THE “BORN THIS WAY” narrative of sexual orientation and gender identity suggests that these traits are innate and immutable. However, many in the LGBT community do not identify with that narrative and experience gender and sexuality as fluid and contextual identities. Awareness of these ideas has increased greatly over the past few years, with many celebrities claiming fluid and non-binary identities (such as actress Ruby Rose and rapper Angel Haze). These experiences combat the dominant narrative that sexual orientation and gender identity are innate and rigidly fixed.
To better understand these diverse experiences and their place within the contemporary legal landscape, I interviewed Lisa Diamond, professor of psychology and gender studies at the University of Utah, and Jessica Clarke, associate professor of law at the University of Minnesota Law School.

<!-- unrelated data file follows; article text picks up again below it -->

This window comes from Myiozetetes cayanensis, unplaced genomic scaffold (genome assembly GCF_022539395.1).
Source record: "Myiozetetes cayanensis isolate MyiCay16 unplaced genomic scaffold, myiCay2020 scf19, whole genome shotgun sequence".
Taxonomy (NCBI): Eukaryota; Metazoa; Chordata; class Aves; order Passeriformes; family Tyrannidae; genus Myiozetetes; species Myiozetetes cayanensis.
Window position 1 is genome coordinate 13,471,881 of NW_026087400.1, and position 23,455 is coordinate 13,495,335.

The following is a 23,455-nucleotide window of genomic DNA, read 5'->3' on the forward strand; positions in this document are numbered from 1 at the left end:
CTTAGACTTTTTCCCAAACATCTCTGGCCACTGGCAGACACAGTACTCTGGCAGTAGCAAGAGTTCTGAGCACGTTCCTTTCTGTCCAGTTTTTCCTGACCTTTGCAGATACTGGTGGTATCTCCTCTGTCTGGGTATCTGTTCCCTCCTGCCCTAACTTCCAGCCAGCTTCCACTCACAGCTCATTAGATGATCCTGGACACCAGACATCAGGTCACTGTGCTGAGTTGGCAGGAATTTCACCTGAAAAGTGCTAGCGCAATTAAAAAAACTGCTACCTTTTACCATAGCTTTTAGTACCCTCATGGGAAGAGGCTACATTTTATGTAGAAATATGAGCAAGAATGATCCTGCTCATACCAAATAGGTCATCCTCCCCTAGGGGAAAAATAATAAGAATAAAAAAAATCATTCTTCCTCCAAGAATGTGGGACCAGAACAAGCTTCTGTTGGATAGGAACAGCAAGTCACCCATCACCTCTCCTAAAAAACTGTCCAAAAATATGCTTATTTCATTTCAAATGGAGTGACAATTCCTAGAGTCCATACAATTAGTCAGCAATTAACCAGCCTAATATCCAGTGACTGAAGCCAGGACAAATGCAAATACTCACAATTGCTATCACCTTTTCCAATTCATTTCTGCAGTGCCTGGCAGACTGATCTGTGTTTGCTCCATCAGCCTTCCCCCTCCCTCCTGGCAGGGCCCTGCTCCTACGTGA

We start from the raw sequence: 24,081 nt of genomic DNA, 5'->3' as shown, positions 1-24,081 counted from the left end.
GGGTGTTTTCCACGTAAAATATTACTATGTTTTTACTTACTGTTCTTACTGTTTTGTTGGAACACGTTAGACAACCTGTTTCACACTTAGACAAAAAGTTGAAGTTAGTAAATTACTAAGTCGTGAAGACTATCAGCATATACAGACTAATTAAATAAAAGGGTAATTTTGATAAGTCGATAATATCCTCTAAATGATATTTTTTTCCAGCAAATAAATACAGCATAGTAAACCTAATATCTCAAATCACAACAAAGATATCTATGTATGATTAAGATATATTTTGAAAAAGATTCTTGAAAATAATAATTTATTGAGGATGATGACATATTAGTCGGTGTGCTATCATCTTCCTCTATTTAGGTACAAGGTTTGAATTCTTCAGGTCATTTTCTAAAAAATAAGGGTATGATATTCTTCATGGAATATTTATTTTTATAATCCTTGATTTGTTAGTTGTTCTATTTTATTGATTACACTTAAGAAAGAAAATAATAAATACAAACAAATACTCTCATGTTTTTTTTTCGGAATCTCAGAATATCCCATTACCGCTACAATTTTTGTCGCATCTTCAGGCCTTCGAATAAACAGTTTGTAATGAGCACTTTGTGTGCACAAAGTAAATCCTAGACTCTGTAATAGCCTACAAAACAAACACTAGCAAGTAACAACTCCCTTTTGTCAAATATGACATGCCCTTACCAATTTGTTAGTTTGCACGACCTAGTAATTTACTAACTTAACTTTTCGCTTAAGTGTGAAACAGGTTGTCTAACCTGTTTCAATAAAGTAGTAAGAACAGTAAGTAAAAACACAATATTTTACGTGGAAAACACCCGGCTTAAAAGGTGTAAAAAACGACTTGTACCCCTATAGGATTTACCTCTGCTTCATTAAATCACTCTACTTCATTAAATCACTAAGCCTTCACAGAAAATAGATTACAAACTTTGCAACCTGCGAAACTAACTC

Sexual fluidity entered the spotlight in 2008 when Lisa Diamond published her book, Sexual Fluidity: Understanding Women’s Love and Desire, where she presents the results of a study in which she tracked women’s desires and identity labels over the course of a decade.
Nicholas Adjami, a Boston-based writer, works in nonprofit fundraising.